What about the mooted plan to add high-value goods to Class 43 HST services (RAIL 794), or even converting HSTs sent off-lease to freight-only by the end of the decade, as Virgin Trains East Coast and Great Western Railway displace them with Hitachi IEPs?

Simpson replies that high-speed inter-city freight is unlikely to be the silver bullet needed to transform the fortunes of the freight sector. However, making greater use of city centre railway stations is likely to emerge, as legislation becomes tighter on urban air pollution. 

“Is premium parcels or retail goods on HSTs a legitimate business for people to be looking at? Of course it is. If you take city centre freight, there isn’t an answer. They don’t want HGVs in an urban space, certainly in the daytime, and if you want to bring them in during nighttime you are up against a whole host of noise restrictions, all there for good reasons so people can sleep. 

“London has a population of eight million, who all eat and wear socks, so you have to get the deliveries in - there isn’t a magic bullet to that. If you want to get serious about emissions you’re probably talking about electric vehicles, which have range constraints. So surely having distribution hubs in railway stations that are right in the heart of cities has to be a good thing. 

“There are 250 convenience stories within a five-mile radius of Euston station and every one of those gets its delivery off a truck - as does every one of the retail units at Euston. There’s a massive loading bay out the back, and think about how much more concourse you could have if you didn’t have that. So there’s something there, and a market to be had. 

“Air quality pressures are going to drive things. We must position ourselves as part of a solution to try and make sure we are aligned with where the trends are going.”

Looking back at what was arguably a year that most freight operators would rather forget, Simpson believes there were still some shafts of light piercing the storm clouds of 2015. In statistical terms, not everything slid the wrong way, with the sector continuing to make great strides in efficiency. 

Pathing remains a perennial problem for freight operators, but that could be ameliorated by investment in boosting capacity. Perhaps that’s where Shaw comes in.

Says Simpson: “I think 2015 is the toughest year the FOCs will have ever had, but it’s important to remember that an awful lot of things shifted in a positive way. 

“Freight performance is in as good a place as it has ever been, and not just in its regulated targets. If you look at right-time departures out of terminals and arrivals into terminals, all of those are going in the right way. Retention of unused paths - 2,000 or so were given back, and although most were bits of paths, nonetheless they came back into the market. 80% of goods now go on two-thirds of the trains.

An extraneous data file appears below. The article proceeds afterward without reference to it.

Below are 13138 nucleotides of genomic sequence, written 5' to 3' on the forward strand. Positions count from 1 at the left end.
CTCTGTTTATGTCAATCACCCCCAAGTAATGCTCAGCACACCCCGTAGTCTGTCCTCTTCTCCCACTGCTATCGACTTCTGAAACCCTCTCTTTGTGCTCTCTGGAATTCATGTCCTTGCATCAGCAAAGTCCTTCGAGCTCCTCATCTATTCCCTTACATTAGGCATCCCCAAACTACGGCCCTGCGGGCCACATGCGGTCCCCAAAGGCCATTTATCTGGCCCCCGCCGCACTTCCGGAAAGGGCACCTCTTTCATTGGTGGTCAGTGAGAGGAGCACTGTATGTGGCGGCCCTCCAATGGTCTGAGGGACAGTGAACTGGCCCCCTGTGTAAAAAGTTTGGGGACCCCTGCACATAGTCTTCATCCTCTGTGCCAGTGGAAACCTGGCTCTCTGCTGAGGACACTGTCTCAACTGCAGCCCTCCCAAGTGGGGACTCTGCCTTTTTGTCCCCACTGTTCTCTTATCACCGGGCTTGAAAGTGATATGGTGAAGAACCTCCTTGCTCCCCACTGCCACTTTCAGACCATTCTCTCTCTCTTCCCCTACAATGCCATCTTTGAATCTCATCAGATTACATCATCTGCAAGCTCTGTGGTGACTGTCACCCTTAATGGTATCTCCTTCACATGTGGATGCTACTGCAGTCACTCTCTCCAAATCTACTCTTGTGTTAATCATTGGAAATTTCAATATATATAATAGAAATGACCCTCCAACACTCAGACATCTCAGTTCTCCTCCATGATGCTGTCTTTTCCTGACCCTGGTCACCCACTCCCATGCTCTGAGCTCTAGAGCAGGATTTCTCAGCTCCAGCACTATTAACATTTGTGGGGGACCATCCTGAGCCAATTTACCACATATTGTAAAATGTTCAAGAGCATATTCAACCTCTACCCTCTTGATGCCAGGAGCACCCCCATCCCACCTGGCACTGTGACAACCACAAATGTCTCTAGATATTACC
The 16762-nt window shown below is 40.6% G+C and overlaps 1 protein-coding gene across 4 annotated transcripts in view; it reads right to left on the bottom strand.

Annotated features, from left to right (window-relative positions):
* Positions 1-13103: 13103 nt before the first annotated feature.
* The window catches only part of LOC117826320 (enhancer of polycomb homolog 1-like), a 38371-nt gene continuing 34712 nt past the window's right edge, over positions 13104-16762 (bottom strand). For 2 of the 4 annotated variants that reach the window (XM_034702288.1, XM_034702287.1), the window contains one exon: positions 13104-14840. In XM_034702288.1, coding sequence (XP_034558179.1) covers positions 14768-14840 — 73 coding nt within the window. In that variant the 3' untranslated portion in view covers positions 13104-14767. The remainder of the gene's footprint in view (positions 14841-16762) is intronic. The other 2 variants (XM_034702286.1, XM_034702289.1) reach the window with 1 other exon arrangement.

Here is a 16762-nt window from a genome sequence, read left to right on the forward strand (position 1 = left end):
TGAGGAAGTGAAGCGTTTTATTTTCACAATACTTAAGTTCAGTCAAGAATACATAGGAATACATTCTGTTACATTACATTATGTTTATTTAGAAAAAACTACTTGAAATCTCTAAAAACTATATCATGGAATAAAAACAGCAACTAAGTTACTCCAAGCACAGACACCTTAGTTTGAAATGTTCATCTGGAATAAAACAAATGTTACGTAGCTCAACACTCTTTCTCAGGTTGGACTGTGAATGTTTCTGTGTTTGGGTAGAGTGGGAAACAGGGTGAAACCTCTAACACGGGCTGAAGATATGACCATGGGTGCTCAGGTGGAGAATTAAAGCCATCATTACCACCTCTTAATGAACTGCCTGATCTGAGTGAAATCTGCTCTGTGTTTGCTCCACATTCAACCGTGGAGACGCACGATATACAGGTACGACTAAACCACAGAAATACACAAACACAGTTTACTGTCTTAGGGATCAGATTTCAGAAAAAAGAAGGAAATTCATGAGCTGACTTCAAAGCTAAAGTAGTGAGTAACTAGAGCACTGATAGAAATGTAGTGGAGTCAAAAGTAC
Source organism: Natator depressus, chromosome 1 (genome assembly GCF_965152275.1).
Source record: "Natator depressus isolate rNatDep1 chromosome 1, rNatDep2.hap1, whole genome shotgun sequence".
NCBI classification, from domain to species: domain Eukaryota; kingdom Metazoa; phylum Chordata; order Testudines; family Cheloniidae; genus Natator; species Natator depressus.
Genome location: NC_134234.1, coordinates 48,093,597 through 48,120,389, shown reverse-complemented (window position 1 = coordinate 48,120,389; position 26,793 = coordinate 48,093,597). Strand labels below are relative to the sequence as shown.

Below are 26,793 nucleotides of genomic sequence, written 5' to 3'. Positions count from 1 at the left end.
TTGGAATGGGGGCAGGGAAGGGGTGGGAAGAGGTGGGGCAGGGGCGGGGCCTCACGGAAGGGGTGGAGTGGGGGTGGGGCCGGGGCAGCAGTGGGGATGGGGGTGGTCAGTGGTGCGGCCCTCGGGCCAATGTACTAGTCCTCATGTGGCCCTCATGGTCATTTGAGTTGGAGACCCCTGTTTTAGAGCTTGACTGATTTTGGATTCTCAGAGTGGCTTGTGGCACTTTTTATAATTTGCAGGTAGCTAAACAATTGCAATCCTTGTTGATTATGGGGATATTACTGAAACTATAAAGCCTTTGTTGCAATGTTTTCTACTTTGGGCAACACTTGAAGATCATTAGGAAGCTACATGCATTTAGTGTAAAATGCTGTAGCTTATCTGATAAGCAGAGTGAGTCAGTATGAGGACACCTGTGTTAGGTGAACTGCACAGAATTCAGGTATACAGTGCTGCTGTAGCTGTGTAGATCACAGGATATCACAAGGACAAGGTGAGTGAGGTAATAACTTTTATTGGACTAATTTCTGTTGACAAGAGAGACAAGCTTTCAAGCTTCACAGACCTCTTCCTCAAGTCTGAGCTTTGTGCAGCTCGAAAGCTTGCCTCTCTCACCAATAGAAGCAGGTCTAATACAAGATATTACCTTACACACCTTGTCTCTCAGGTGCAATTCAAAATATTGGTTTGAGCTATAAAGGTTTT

“All those metrics go the right way, and the next one we have to tackle is efficiency of paths on the network. How can we send trains back round quicker and get asset utilisation up? 

“Some of the Drax biomass trains take four hours to travel 35 miles from Liverpool, which you can do in 35 minutes in your car. If you look at the cost of those wagons, if they were doing it in half the time you wouldn’t have had to spend so much on your wagons. Then there are the drivers. And every time you’re looped it costs 46 litres of fuel on average, which is not an inconsiderable amount of money.

“So there are a lot of things that if you want to be more competitive, you have to be able to do. You can’t make the economics work if the paths you get are too lousy. 

“Take London - the amount of containerised goods that come in is quite minimal, but a lot of the goods that end up in London have come on a train from Felixstowe via London, up to the Midlands and then back on a truck. So why aren’t they coming back on a train - there’s enough consumption in London for them to come back on the train? Or why aren’t they coming from Felixstowe direct in the first place? 

“The answer is if you could get that path in half the time you’d make the economics work, and then you’d be able to serve London by rail more effectively.” 

As for High Speed 2, well that’s another story, grins Simpson. It has been an exhaustive time for rail freight, and the sector has more than enough on its plate… for now. 

  • This feature was published in RAIL 799 on April 27 2016.

Comment as guest


Login  /  Register

Comments

No comments have been made yet.

RAIL is Britain's market leading modern railway magazine.

Download the app

Related content